Recording information: Ocean Way Recording (12/14/1976-12/15/1976); Ocean Way Studios, Los Angeles (12/14/1976-12/15/1976); Santa Monica (12/14/1976-12/15/1976); The Great American Music Hall, San Francisco (12/14/1976-12/15/1976); Warner Bros. Recording Studio, Burbank, CA (12/14/1976-12/15/1976).
Photographers: David Alexander ; Susan Titelman.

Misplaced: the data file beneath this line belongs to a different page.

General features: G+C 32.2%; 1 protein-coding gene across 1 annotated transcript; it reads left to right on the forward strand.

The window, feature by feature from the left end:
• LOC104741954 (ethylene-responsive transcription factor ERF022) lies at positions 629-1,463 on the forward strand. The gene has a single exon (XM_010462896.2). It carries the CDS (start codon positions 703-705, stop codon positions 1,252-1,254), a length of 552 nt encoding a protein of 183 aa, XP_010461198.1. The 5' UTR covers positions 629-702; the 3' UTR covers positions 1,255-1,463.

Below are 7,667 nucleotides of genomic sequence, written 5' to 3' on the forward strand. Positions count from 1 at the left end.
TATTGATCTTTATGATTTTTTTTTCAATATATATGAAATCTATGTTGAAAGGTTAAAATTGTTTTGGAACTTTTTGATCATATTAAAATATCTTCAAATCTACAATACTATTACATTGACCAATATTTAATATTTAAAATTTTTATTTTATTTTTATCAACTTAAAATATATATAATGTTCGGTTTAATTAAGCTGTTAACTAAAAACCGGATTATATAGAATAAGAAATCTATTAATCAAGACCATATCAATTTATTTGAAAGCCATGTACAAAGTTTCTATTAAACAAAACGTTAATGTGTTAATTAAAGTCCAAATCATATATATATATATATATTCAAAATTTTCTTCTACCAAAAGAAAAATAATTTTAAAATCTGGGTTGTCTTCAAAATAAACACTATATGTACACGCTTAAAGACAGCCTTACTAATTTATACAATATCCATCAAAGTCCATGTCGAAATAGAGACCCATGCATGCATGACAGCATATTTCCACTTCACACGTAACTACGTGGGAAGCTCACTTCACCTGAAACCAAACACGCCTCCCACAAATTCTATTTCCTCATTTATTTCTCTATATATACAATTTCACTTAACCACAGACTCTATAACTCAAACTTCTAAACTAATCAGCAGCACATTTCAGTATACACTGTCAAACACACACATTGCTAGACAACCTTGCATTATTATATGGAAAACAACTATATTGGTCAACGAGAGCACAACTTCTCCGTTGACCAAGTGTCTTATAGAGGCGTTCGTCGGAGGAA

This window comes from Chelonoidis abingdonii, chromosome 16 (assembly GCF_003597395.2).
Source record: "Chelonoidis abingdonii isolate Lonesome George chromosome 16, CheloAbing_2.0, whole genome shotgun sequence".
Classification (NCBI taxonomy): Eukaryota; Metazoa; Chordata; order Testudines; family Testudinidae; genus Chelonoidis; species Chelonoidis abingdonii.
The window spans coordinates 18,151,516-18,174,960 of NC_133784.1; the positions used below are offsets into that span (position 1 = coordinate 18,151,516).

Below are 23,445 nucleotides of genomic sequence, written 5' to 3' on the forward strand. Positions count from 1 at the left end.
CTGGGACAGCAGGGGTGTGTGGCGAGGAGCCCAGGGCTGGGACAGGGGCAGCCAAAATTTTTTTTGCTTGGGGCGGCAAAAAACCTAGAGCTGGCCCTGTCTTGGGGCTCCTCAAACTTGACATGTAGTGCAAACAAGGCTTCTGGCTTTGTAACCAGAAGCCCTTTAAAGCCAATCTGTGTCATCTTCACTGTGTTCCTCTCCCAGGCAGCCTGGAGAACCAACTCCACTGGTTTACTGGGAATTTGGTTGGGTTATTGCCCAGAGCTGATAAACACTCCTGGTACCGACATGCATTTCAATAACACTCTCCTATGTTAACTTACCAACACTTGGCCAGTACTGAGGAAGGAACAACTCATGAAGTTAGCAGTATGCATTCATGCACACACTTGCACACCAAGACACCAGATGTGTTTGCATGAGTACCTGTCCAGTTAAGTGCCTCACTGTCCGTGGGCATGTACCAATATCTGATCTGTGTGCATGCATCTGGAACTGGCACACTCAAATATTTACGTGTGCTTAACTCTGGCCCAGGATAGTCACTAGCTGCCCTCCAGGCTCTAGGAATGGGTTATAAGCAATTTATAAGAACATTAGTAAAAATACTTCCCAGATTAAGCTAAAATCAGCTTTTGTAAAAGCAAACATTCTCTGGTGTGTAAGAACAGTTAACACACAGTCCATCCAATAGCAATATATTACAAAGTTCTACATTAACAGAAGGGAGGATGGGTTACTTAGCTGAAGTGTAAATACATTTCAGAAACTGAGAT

Ry Cooder is not frequently considered a prolific recording artist, yet he has amassed a sizeable catalog of original albums and film scores over the decades. He has also participated in some truly and even historic projects from the 1960s on, including the Rising Sons with Taj Mahal, the Gabby Pahinui Hawaiian Band, Little Village, and the Buena Vista Social Club. Likewise, many of his collaborative dates are regarded as particularly noteworthy, especially his albums with Ali Farka Touré, V.M. Bhatt, Manuel Galban, and the Chieftains. This box collects in encyclopedic fashion Cooder's solo records for Warner beginning with his self-titled debut album and continues through his final album for the label proper, the brief yet classic Get Rhythm. In between, are Into the Purple Valley, Boomer's Story, Paradise and Lunch, Chicken Skin Music, Show Time, Jazz, Bop 'Til You Drop, Borderline, and The Slide Area. None of his soundtracks from this period are included -- too bad, actually. When tolled and juxtaposed with more recent recordings for Nonesuch, including his L.A. trilogy -- Chávez Ravine, My Name Is Buddy, I, Flathead: The Songs of Kash Buk & the Klowns -- and even Pull Up Some Dust and Sit Down, it is obvious that Cooder has been mining a deep, rich vein in his exploration of North American, Hawaiian music, country, folk, blues, mariachi, Tejano, Norteño, rock & roll, swing, and more, placing them in a variety of contexts, all of which yield meaning as they underscore musical and cultural history and what gets lost as it evolves. He is not a preservationist, but one of our great historians. Each chapter in his recorded legacy is worthy of investigation. As is de rigueur in this Rhino series, each album is presented bare bones, in a paper LP-cover sleeve with original, scaled-down art contained in a cardboard slipcase sans bonus material or booklet. That said, given the price, having these records in one place -- as they've all been in and out of print over the past couple of decades -- is a real plus for fans. ~ Thom Jurek
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